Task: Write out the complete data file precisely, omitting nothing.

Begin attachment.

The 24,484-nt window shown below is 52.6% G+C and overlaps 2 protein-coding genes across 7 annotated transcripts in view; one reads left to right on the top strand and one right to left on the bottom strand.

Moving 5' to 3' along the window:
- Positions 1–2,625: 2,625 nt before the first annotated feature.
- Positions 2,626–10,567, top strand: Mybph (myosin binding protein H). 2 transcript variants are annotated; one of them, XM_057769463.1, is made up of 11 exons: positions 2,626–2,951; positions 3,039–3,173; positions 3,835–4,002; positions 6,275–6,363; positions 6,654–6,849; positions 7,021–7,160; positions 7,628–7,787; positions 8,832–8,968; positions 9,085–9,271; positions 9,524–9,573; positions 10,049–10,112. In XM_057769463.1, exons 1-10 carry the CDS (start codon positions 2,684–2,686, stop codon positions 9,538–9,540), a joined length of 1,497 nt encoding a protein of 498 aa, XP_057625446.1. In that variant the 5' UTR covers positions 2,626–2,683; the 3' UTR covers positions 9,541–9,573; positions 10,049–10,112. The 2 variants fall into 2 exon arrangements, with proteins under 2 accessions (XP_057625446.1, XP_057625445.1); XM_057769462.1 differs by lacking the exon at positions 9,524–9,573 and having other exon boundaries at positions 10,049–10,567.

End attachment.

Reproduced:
The 24,484-nt window shown below is 52.6% G+C and overlaps 2 protein-coding genes across 7 annotated transcripts in view; one reads left to right on the top strand and one right to left on the bottom strand.

Moving 5' to 3' along the window:
- Positions 1–2,625: 2,625 nt before the first annotated feature.
- Positions 2,626–10,567, top strand: Mybph (myosin binding protein H). 2 transcript variants are annotated; one of them, XM_057769463.1, is made up of 11 exons: positions 2,626–2,951; positions 3,039–3,173; positions 3,835–4,002; positions 6,275–6,363; positions 6,654–6,849; positions 7,021–7,160; positions 7,628–7,787; positions 8,832–8,968; positions 9,085–9,271; positions 9,524–9,573; positions 10,049–10,112. In XM_057769463.1, exons 1-10 carry the CDS (start codon positions 2,684–2,686, stop codon positions 9,538–9,540), a joined length of 1,497 nt encoding a protein of 498 aa, XP_057625446.1. In that variant the 5' UTR covers positions 2,626–2,683; the 3' UTR covers positions 9,541–9,573; positions 10,049–10,112. The 2 variants fall into 2 exon arrangements, with proteins under 2 accessions (XP_057625446.1, XP_057625445.1); XM_057769462.1 differs by lacking the exon at positions 9,524–9,573 and having other exon boundaries at positions 10,049–10,567.